blatant nostalgia #1: full circle

I’ve found my reading material for the week.
Going back through old threads in the General AMV subforum on the .org is a fantastic use of my free time. Besides seeing familiar names in an entirely different context than I’m used to, I’m starting to notice some discussions that took place which are eerily similar to those that I’ve taken place in or lurked through, years later (and even now, although generally these discussions take place outside of forum posts). Here are some of my favorites so far (click the screenshot to go to the thread in question):

The Passion of the Ashton

Possibly the least amusing in terms of current discussion, simply because I haven’t seen this question explicitly asked in quite a while. Still, for me reading through this thread is a bit surreal, because it forces me to completely redfine my mental timeline for AMVs. I can’t seem to force myself to intuitively understand that AMVs didn’t start in 2000. In fact, thinking back to then, it’s hard for me to even picture an active Internet community existing around that time, much less having the time to develop to the point where someone felt that a lack of passion was something to legitimately be concerned about.
I think I tend to look back at that time and see nothing but passion, although that’s through a very warped lens. I wasn’t around then. As far as my conceptions go, the .org was in its infancy in early 2003 and there were but a handful of editors consistently releasing videos. They were a ragtag bunch who were spearheading the development of a subculture, and it was only through their passionate work and effort that the fandom exploded like it did a couple years later.
This thread completely annihilates that image. It forces me to completely redefine the constitution of the .org circa 2003, and to admit that there have always been, and always will be, those who question the purity of the hobby, and those whose works contribute to the validity of such sentiments.

How many Phades are too many Phades?

This post would have made me feel old when I started editing in 2006. You have to remember that by then, the term “effect” had probably been redefined 20 times over to the point where things such as crossfades, fades to black, and overlays were considered status quo. And although it’s not specifically addressed in the thread, in 2014 it implicitly raises the question of what an “effect” is. (Exploring that topic might be something for me to do on a slow day in another post, but I’ll just touch on it now and say that this topic actually did come up recently, to the confusion of all involved.)
More to the point, this thread exemplifies a platitude I’ve heard old-timers spouting since day one: “People have always been complaining about effects.” Indeed…and now here’s the concrete proof. I suppose it shouldn’t surprise me, people have always been critical and skeptical of new things. Technology is unforgiving in this resepct; adapt or become irrelevant. I’m sure that was the fear back then – as an editor, my lack of technical skill, with effects specifically, would make my videos completely forgettable to the masses. Thankfully, the .org was blessed with several editors who made both mind-blowing effects videos (for their time) and equally impressive effects-less videos. Did this keep the “traditional” AMV relevant in spite of advancing technology? Hard to say with any certainty, but I’d like to say it helped.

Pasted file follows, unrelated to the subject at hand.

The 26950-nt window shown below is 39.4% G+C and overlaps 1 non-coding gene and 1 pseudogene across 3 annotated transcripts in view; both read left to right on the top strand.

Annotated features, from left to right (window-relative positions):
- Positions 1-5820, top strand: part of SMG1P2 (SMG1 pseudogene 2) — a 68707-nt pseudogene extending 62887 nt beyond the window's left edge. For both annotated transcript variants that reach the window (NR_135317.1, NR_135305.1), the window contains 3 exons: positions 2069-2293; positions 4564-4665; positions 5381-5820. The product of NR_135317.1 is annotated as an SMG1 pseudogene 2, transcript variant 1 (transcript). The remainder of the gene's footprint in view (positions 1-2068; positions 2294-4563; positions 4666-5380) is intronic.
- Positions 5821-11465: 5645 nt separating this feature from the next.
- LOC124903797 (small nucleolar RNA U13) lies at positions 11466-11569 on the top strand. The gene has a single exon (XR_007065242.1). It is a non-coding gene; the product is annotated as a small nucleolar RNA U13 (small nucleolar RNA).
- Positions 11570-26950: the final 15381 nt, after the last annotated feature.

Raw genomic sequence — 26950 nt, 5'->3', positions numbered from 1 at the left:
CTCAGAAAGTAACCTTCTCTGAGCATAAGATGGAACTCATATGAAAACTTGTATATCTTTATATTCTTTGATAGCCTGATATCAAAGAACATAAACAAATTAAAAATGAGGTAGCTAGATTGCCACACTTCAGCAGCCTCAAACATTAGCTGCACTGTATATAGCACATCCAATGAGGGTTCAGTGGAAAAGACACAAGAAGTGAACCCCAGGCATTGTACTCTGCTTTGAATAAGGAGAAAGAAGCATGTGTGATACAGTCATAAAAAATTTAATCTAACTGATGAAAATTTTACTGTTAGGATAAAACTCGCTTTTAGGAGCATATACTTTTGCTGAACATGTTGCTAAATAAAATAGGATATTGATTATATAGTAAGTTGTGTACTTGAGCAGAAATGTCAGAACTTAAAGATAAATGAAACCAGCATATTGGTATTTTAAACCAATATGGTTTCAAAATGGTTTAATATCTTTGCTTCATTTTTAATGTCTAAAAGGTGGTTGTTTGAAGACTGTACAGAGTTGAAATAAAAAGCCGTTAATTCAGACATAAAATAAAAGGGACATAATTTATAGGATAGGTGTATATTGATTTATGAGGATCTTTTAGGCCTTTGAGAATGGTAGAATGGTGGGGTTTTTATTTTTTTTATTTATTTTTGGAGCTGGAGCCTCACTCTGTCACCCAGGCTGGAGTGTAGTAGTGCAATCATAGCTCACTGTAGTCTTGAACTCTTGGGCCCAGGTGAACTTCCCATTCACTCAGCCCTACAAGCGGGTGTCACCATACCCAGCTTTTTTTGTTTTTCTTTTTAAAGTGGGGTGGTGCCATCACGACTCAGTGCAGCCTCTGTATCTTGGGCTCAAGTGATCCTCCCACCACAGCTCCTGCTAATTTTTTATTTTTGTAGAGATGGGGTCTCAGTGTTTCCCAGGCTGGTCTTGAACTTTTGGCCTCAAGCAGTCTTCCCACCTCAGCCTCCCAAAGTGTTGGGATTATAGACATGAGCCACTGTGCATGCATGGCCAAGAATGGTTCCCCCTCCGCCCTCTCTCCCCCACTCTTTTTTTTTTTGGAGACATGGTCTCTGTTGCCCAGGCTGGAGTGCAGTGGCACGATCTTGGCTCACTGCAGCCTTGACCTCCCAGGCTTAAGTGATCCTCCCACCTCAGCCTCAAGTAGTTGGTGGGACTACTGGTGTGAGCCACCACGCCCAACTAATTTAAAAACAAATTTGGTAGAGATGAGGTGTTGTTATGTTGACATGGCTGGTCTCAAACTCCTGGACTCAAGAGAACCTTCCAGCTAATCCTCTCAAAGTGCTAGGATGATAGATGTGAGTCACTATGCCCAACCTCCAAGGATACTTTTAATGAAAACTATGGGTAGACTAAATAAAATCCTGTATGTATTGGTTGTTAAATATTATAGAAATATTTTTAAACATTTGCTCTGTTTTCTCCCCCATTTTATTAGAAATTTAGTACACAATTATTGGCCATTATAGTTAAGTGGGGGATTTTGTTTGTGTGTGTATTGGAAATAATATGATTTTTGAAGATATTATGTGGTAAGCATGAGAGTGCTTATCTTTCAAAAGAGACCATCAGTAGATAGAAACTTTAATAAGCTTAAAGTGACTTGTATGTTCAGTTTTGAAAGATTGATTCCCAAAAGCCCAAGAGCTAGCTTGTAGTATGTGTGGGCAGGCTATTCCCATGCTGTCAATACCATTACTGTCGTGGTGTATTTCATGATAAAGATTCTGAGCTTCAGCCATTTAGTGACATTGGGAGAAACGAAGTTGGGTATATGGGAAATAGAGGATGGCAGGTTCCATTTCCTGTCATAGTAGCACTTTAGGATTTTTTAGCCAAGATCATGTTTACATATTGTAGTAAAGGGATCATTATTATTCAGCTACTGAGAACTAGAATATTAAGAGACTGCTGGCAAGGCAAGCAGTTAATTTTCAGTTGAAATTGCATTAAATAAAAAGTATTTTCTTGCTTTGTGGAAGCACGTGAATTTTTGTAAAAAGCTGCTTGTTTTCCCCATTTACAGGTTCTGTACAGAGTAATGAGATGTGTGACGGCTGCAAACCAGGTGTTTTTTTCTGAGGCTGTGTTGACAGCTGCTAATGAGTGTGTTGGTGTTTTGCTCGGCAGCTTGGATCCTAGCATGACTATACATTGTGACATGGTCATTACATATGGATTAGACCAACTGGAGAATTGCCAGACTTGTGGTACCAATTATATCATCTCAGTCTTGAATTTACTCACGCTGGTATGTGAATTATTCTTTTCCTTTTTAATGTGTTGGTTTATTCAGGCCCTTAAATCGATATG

As a side note, I often wonder, if it were possible to send, say, this video back to 2003 through a time machine, what in the world would the AMV community at the time make of it? Alas, we will never know.

Can we blame George Bush for this recession too?

Although similar in sentiment to the first example above, I particularly like this thread because it specifically addresses the idea of an “AMV recession”, which in 2014 is, superficially at least, a legitimate concern on the .org. In reality, looking at AMVs throughout cyberspace as a whole, we’re in no more of a recession than the .org was in early 2003. It’s just harder to find them because they’re so decentralized.
Back then, they didn’t even have fully-realized local hosting on the .org (that’s the “Golden Donut” referred to in various posts throughout the thread), so in some ways our situations are similar. All videos had to be hosted on webspace that was not the .org’s, or shared directly between members. YouTube was the nuclear holocaust that bombed most of us back into that stone-age realm, which is where we reside right now.
Think about it. If you’ve been involved in the .org since the mid-2000s, you will remember a time when posting a video guaranteed at least a couple hundred views and a decent number of actual downloads. If it was an above-average video, you’d get even more exposure than that. Now, YouTube’s instant-gratification philosophy has siphoned people away from the .org so the audience is smaller. YouTube itself is impossible to get noticed on unless you’re incredibly lucky or you send your video to every single anime convention, and even then it’s not you getting the recognition, most likely, it’s the video. Editors like myself have to satisfy themselves with showing their videos to their friends and then hoping more than a few people I don’t talk to on a regular basis might check it out based on my announcement thread.
So I guess you could say that things have come full circle and we are in a recession right now, although it’s of an entirely different nature than the one The Non-Professional was referring to 11 years ago; we’re now seeing a recession of viewership, rather than of actual content. It’s hard to tell which is sadder.
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About crakthesky

Mid-20s and vocal about my subculture.
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